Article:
Katy Arnn O’Toole

2008 Publius Fellow

What is your current position?

I’m the Assistant Provost for K-12 Education at Hillsdale College. Here at Hillsdale we have a large network of K-12 charter and private schools that we have helped start, and many others that look to us for guidance on classical liberal arts curriculum and instruction. My job is to oversee all of that work and help it grow.

What inspired you to choose this career path?

I started a classical school in Austin, TX, and it was part of Hillsdale’s network of schools. Being the Headmaster of a K-12 schools is one of the best jobs in the world. I loved it. I worked at my school for 5 years, and then Hillsdale hired me to help schools like it all across the country.

What are you currently working on?

I’m thinking a lot about board governance these days, and also learning a lot about Latin curriculum and instruction. Those are two issues important to Hillsdale’s network of schools at the moment. We’re also planning our annual summer conference for teachers (800 attendees for two weeks!) and interviewing applicants for positions in our curriculum department.

How did you hear about the Claremont Institute?

I grew up with the Claremont Institute. My dad, Larry Arnn, was one of four graduate students that founded it. I remember when the Publius Fellows stayed around for the whole summer, and when the fourth of July celebration happened at the Publius fellows’ apartments on the Claremont McKenna campus. One year we watched the fireworks on the grass right outside the stadium, and we had pieces of exploded fireworks falling all around us–fun, and probably very dangerous. My mom (a Brit!) used to make the American flag cake for that party. We still read the same Claremont patriotic readings when I get together with my parents for the Fourth.

There are all sorts of educational programs out there for current and rising conservative professionals. What do you think makes the Claremont Institute’s Fellowships unique?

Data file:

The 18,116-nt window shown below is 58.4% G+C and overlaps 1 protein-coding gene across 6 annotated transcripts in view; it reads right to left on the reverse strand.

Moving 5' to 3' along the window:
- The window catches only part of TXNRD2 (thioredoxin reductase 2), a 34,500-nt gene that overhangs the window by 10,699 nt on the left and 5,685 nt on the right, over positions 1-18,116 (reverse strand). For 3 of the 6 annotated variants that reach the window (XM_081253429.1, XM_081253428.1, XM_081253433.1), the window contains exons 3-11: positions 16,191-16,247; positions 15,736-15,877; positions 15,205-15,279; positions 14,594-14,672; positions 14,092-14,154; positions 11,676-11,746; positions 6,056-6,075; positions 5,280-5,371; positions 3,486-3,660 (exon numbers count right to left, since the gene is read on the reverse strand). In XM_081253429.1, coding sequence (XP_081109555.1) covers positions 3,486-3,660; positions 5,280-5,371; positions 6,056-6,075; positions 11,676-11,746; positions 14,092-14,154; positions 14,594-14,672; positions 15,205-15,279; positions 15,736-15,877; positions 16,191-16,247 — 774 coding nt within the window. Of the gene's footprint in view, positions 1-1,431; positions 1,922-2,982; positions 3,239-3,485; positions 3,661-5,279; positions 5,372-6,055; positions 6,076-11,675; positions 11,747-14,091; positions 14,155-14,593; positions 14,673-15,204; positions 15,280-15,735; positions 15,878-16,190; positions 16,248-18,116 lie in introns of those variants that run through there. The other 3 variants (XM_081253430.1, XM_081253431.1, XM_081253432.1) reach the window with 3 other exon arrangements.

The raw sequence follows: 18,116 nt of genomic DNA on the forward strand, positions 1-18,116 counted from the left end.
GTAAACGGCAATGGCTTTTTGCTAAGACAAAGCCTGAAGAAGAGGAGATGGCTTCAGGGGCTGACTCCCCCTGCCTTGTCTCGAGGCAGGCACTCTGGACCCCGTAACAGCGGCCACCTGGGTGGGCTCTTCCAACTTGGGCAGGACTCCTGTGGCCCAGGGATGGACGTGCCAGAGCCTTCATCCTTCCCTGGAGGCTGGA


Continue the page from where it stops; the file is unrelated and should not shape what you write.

The professors associated with Claremont make the argument for America with greater depth than any others.  They treat America as if it can be understood through reason. Therefore their arguments help us love it not just because it is our own, but because it is good.

Who would it be, why, and what would you discuss, if you could have a conversation with an American Founder, or any great thinker?

I would say George Washington, but my husband (also a former Publius Fellow) would counter that Alexander Hamilton is really the one to talk to, because he wrote everything that Washington said. We actually had this debate while working at the Claremont Review of Books. He’s probably right that Hamilton would be the better conversationalist, but I’d still like to just watch George Washington at work.

What do you believe are the most import issues currently facing education in the United States and why?

There is a renaissance happening in American education right now. Parents are more interested in what their children are learning in school than they have been in a long time, and schools are having to answer questions about what they teach and how they teach it. Schools that can answer parents’ questions well are thriving, and many new schools focused on providing tried and true curriculum and instruction are being founded all across the country. There is a massive number of students on waiting lists for classical schools, and governors and state legislators are starting to notice. In Florida, South Dakota, Ohio, Arizona, Louisiana, Iowa, and many other states, there are promising moves to promote school choice and high quality curriculum.